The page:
Jon Bergren wrote: Frank Lopez wrote:
Jon Bergren wrote:Wrong, I get a very high rate of kill with the 7/8 oz B load, like 3 shells per two birds, alot of the times 3 for 3. Ned S
2 birds fro 3 shells is only 66% efficiency! Now, the question is, are you missing that third bird clean or is your marksmanship true, but your equipment lacking to the point where you are unknowingly wounding birds? Rather like looking at averages in skeet. There are lots of people that are AAA shooters, but their averages dip down to A or AA with the .410.
Look at it another way. A goose has a vital area of about 20 square inches. There are some 706 square inches in a 30 inch circle. Pure probability would dictate dividing the 706 by 20 to get the probability of a single hit. That would be about 35 pellets evenly distributed in the pattern. The problem here, and it is huge, is that shotgun patterns are NOT evenly distributed! They are Gaussian and are pretty much weighted to the center. So, in order to achieve that 90 to 95% probability of a kill (even a 35 pellet pattern has some probability of a clean kill), we need to increase the pellet population in the 30 inch pattern. This is where Roster, Burrard and others have come up with numbers varying from 60 to 70 pellets for medium to small geese. Roster's numbers for large geese (50 to 55 pellets) are for birds that have a decidedly larger target (vital) area.
My pattern distrubtion for my 7/8 oz B load is such that it puts about 68 pellets in the 30" circle. At 40 yds that's 9 pellets per 8 lb Lesser almost twice what is required. Most of my birds are shot at less than 40 yds over decoys. You can't see any further than your nose Lopez. My pattern is about as even as you can get with the goose getting the killing pellets. Think what a 30 yd pattern is doing to the bird, they look like they have been riddled. I do not care what Roster is saying now, 5 pellets will bring the goose to the ground. Roster use to say that 5 pellets would kill a goose. His mallard data is the same at 4 pellets. He had to change his pellets for geese as the CONSEP data would have been the same he had preached before CONSEP. It really was a waste of money as most hunters are shooting 1550 fps shells and up. Also Lopez you do not shoot or ever have killed geese with 7/8 oz of B's but yet you think you're an authority, the fact is you're not. I kill geese dead with this load at 50 yds. Many mornings I got 3 geese the first round. Ned S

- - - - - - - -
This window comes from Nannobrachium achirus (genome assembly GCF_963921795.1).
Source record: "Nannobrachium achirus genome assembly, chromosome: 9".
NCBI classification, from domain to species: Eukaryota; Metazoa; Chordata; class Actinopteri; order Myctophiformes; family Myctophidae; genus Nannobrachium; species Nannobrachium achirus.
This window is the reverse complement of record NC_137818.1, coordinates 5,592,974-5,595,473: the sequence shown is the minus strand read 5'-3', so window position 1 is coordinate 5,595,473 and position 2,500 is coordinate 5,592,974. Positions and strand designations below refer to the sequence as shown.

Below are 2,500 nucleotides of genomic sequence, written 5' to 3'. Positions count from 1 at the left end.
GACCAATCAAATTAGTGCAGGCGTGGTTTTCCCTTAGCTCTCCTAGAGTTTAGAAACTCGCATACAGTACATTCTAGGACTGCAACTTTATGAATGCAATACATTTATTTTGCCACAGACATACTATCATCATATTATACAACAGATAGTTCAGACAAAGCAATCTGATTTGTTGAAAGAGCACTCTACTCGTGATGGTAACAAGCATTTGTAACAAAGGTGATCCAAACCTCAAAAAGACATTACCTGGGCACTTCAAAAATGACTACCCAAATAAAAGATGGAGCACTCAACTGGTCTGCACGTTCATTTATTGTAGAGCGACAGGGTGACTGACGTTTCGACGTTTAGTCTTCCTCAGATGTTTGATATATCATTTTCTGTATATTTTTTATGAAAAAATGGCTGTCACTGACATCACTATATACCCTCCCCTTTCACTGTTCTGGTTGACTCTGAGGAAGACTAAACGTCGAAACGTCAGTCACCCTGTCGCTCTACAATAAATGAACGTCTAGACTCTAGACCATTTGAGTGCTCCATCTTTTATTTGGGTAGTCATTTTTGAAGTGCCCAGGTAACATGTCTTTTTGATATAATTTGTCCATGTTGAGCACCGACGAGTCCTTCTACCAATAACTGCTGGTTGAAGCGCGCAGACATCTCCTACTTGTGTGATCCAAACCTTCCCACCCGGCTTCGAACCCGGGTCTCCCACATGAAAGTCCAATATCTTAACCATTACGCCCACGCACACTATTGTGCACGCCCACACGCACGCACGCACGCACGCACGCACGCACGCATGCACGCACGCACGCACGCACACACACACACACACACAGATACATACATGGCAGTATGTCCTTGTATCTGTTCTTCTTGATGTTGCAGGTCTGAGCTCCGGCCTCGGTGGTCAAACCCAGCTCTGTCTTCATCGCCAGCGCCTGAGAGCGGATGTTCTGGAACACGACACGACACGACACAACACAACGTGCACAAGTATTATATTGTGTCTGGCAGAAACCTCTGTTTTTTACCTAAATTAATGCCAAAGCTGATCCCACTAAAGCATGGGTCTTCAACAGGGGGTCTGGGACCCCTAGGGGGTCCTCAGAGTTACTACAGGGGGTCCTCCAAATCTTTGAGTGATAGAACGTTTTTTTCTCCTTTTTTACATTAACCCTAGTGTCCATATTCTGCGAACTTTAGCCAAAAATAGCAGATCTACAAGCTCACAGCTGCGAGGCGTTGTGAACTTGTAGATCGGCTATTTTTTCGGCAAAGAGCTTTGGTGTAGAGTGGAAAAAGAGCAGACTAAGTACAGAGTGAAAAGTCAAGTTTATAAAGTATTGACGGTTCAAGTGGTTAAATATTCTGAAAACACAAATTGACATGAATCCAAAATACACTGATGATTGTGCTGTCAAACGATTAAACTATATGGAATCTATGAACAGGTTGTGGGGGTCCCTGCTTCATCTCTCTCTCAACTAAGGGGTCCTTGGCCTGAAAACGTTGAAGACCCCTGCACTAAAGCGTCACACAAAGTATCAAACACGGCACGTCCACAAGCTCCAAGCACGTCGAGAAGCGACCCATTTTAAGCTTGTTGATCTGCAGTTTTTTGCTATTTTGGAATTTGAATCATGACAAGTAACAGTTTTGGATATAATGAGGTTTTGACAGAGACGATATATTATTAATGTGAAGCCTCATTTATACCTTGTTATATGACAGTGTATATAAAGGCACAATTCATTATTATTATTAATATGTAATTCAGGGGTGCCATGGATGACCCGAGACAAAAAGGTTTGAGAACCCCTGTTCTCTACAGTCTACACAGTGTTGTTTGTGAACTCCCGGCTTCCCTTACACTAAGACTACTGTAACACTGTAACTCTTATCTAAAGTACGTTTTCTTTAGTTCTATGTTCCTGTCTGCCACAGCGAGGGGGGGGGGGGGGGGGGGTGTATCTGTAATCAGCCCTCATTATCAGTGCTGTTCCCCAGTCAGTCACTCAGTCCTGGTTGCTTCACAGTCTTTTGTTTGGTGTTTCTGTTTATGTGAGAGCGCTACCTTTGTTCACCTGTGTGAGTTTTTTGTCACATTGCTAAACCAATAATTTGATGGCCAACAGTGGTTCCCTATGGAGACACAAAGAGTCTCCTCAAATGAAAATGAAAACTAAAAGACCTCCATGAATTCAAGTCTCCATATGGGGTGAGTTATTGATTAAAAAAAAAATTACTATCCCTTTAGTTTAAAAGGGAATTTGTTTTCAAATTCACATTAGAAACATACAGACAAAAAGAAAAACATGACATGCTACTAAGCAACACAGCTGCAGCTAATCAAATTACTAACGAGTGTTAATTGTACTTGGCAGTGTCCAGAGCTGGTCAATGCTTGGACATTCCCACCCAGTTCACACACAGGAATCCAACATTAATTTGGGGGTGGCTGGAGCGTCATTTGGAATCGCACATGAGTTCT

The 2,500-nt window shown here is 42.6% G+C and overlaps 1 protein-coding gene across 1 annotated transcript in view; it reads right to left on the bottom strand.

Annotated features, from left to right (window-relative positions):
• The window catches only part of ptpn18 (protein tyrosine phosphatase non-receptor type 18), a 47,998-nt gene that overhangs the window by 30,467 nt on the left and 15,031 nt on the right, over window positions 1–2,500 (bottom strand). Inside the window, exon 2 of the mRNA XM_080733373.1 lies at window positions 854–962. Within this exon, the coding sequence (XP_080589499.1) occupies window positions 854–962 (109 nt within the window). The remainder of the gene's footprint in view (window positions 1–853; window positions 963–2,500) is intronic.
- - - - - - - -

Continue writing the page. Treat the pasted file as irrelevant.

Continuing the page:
Having some difficulty with reading comprehension, Ned? No one is questioning a pattern with 68 pellet strikes. What is being questioned is your insistence that a 35 pellet strike pattern is sufficient for geese. Go back and follow the thread. Do it slowly and carefully. You told The Drake, Lostknife and Mudpack that they were wrong for stating that a pellet count of 50 to 75% higher than your prescribed 35 was more suitable. The fact is that they were wrong to the extent that 50 to 75% wasn't nearly enough. It would take somewhere near a 90% increase to meat the minimums prescribed by virtually every recognized authority. Your 68 pellet pattern works because it is a 90% pattern, not because it will put 8 pellets into a goose. The fact is that it is statistically as likely to put half as many pellets into the bird as it is to put that many. Patterns, useful patterns at least, are Gaussian, they are center weighted in a fairly predictable ratio depending on the overall population of the pattern. Start analyzing your patterns by using concentric circles of 10, 20 and 30 inches and seeing the pellet distribution across those segments.
You keep telling us that most of your birds are shot at less than 40 yards over decoys. That is admirable. And, considering that your pattern contains between 68 and 70 pellets, depending on your choke, you are wise to keep your shots inside of that range. But depending on the rate of decay of your pattern, by the time you get to 50 yards or a little beyond, you will see a drop off in kills on birds that are centered in the pattern. You also loose sight of the fact that lighter loads loose pattern density before heavier loads and tend to sacrifice that pattern density in favor of velocity. This is counter productive with respect to shooting at ranges over 40 yards. Of course, you could choke the snot out of the load, but then you'd have some problems closer in. But, given your post, you seem to have noticed that, but choose to ignore the fat that it is detrimental from both accuracy and culinary aspects.
And, for the record, I really have no problem with you questioning anything I've posted, I really don't. But, be advised that you make yourself look the fool when you question published authorities and cannot substantiate your claims or position.